CIPFA calls for ‘open book’ outsourcing deals

26 Mar 15

The next government should introduce an ‘open book’ approach to outsourcing contracts to increase transparency and value for money, CIPFA has said.

In a briefing published today, the institute said there was currently insufficient information about the estimated £93.5bn spent on services that are contracted out to private and third sector firms.

A new standard for open book contract management should be introduced across the public sector to improve the openness and value of significant amounts of public money.
High-profile failures in recent years include the over-charging for electronic tagging contracts by
outsourcing firms G4S and Serco, as well as failures by G4S to provide the required number of security staff during the 2012 London Olympics.

Under open book provisions, the commissioning body and contactor agree to share the profit and loss in a contract. If the costs are well managed, both client and contractor have the opportunity to share any savings, while both share the risk of any increase.

The arrangement ensures there is a focus on value for money, and not just provision of services at the lowest cost. It is a model that has been adopted within the UK construction industry.
CIPFA chief executive Rob Whiteman said open book provisions helped mitigate the risk of contract failure, while also improving efficiency and delivery.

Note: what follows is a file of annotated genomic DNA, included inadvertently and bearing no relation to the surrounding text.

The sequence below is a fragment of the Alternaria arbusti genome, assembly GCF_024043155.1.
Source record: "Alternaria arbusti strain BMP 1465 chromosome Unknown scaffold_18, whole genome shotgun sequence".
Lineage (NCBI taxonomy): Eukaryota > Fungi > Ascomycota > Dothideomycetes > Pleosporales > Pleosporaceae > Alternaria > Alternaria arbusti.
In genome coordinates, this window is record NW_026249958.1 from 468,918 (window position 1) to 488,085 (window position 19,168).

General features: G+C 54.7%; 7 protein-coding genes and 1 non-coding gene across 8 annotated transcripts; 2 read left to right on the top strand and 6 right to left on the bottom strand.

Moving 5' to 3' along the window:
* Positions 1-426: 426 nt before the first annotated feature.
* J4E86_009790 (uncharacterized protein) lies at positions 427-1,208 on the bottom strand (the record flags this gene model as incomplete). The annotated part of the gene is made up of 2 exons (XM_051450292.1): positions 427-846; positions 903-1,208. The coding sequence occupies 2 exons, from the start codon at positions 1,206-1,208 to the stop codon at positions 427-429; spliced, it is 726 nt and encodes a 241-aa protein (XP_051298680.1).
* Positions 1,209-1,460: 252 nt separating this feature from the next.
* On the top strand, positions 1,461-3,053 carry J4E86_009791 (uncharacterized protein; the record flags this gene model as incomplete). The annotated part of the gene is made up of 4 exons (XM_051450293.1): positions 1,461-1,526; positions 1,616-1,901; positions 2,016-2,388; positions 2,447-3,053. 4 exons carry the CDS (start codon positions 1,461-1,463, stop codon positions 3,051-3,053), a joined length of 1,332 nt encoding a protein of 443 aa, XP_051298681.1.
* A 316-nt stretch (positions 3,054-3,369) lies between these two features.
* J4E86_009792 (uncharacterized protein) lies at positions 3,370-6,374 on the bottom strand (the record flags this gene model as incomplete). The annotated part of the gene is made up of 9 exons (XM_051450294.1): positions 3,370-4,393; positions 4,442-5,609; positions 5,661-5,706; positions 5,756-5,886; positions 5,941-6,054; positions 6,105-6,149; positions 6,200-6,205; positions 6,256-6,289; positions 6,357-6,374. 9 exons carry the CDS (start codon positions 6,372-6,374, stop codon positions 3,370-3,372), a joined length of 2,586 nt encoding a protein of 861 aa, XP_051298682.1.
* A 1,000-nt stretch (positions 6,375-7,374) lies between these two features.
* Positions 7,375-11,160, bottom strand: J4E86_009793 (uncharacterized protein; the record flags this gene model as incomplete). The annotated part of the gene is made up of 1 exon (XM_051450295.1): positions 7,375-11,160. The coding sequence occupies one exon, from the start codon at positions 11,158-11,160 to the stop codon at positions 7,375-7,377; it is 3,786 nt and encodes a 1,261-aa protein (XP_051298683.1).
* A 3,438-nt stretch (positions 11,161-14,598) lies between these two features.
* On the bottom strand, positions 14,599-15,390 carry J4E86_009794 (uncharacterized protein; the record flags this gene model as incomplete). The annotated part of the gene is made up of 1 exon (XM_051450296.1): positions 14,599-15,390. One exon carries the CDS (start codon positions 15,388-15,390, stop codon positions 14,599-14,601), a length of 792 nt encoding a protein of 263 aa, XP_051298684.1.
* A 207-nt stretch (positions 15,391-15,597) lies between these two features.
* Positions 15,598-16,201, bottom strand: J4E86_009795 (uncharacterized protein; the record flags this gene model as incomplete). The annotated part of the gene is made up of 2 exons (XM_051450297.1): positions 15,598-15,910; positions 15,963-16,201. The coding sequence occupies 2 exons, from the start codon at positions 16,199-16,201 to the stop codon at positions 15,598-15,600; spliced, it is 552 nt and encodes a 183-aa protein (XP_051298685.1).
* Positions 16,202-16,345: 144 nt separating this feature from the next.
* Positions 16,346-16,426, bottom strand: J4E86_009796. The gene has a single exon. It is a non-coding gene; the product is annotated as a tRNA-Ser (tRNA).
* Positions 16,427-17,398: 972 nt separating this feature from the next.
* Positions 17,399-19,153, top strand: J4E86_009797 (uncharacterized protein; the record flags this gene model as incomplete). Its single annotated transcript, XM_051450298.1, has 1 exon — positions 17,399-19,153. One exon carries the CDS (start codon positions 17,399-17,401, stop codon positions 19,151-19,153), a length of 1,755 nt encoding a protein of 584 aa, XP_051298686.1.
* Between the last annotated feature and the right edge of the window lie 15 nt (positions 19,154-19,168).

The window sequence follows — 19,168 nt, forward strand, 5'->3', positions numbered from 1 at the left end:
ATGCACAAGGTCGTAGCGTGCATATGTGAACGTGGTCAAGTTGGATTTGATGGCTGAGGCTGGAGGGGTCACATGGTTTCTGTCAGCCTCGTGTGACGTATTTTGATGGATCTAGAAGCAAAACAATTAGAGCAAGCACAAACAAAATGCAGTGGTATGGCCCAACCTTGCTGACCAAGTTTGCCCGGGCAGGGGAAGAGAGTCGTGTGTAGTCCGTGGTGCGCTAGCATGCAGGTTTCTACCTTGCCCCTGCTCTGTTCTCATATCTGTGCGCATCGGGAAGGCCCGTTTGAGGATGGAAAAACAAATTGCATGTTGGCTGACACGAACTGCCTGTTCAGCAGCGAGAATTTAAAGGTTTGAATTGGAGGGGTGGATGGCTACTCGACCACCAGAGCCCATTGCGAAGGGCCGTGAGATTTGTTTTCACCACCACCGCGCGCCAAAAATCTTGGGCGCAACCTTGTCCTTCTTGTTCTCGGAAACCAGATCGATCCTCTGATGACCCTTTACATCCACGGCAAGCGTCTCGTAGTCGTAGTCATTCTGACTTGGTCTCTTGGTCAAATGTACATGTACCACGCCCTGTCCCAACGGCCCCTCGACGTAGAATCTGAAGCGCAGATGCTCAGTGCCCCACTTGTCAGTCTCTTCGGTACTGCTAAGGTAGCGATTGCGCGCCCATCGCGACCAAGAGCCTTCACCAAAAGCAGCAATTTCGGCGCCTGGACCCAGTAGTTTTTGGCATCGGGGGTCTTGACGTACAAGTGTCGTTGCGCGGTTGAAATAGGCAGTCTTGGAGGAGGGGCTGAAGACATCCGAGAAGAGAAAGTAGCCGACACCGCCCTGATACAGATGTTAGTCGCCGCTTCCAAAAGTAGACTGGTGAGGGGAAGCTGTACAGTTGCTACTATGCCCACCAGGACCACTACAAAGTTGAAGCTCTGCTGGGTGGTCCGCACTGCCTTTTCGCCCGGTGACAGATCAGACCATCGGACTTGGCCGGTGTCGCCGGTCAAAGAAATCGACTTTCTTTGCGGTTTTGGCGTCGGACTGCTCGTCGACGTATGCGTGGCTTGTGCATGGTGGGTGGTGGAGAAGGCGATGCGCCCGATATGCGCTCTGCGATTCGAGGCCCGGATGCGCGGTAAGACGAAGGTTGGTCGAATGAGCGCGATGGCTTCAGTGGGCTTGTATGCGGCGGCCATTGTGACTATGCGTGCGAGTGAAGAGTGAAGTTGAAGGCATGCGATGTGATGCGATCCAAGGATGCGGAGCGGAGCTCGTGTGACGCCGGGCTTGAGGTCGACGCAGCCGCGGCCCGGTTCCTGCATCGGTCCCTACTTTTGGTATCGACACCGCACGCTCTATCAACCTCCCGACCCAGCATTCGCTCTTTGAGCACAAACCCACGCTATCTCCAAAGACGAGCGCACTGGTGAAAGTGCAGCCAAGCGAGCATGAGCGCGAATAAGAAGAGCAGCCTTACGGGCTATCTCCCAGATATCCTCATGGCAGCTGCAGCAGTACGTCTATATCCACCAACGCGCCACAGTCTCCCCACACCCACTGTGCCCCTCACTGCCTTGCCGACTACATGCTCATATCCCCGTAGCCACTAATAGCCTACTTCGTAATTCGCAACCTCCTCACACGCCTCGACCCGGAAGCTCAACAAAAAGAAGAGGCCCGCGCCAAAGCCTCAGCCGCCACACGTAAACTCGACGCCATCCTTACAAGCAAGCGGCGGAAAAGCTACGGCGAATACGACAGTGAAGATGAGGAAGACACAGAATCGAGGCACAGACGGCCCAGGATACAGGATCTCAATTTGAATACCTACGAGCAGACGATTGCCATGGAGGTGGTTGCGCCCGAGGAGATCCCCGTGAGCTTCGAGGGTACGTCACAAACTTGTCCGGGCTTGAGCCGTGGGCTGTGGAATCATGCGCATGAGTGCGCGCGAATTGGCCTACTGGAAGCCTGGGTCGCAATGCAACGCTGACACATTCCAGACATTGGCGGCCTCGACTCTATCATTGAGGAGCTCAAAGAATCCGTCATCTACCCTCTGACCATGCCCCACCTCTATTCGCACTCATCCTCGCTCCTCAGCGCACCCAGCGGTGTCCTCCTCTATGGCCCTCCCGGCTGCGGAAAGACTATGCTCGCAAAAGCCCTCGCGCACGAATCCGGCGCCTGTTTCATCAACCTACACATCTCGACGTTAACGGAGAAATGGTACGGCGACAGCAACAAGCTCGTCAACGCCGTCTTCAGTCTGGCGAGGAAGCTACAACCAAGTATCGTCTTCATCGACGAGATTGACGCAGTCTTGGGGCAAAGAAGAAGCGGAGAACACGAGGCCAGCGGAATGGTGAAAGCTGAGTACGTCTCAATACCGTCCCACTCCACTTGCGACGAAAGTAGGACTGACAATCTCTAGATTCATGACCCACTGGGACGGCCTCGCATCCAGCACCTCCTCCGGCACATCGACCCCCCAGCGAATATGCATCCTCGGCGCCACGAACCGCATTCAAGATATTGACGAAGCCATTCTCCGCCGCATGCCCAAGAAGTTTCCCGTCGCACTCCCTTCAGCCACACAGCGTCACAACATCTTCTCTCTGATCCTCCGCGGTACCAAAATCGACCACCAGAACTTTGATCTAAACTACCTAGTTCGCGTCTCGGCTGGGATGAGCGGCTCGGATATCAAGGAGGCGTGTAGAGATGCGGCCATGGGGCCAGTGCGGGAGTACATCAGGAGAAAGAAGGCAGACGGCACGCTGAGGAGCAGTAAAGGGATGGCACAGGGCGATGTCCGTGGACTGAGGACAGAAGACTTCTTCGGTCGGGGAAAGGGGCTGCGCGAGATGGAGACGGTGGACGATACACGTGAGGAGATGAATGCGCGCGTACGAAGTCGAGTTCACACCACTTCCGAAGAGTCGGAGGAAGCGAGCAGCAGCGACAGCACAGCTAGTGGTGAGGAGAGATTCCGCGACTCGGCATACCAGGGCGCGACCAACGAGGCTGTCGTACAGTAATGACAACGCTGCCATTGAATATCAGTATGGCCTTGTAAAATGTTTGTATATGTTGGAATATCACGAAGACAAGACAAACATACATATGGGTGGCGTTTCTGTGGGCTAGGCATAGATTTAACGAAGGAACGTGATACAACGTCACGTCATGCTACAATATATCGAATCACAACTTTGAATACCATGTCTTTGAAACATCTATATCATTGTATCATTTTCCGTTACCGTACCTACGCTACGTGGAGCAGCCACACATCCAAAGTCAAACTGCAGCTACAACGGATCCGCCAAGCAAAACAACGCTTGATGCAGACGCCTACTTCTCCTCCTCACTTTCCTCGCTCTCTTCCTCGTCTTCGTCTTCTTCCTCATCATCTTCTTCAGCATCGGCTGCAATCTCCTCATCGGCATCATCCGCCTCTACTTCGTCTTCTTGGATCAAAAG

‘The amount of taxpayers’ money being spent through third parties to deliver public services is increasing,’ he said.

‘Meanwhile there are a growing number of scandals and disappointing contract failures which demonstrate just how significant the risk is to the public sector when these arrangements go wrong.

‘It is therefore far too important an area for government to just let slide, and it needs leadership and direction from those who decide where public resources are spent.’

In particular, the Open book contract management briefing stated that, as a condition of public sector contracts, businesses should agree that their own external auditors would provide a report to the public sector body commissioning the service. This would confirm the amounts charged have been properly costed and were consistent with the contractor’s own financial management and external reports.

The call comes after Cabinet Office minister Francis Maude said the government planned to trial new contract approaches to increase the transparency of outsourcing deals, including introducing a presumption in favour of disclosing the ‘vast majority’ of commercial terms.

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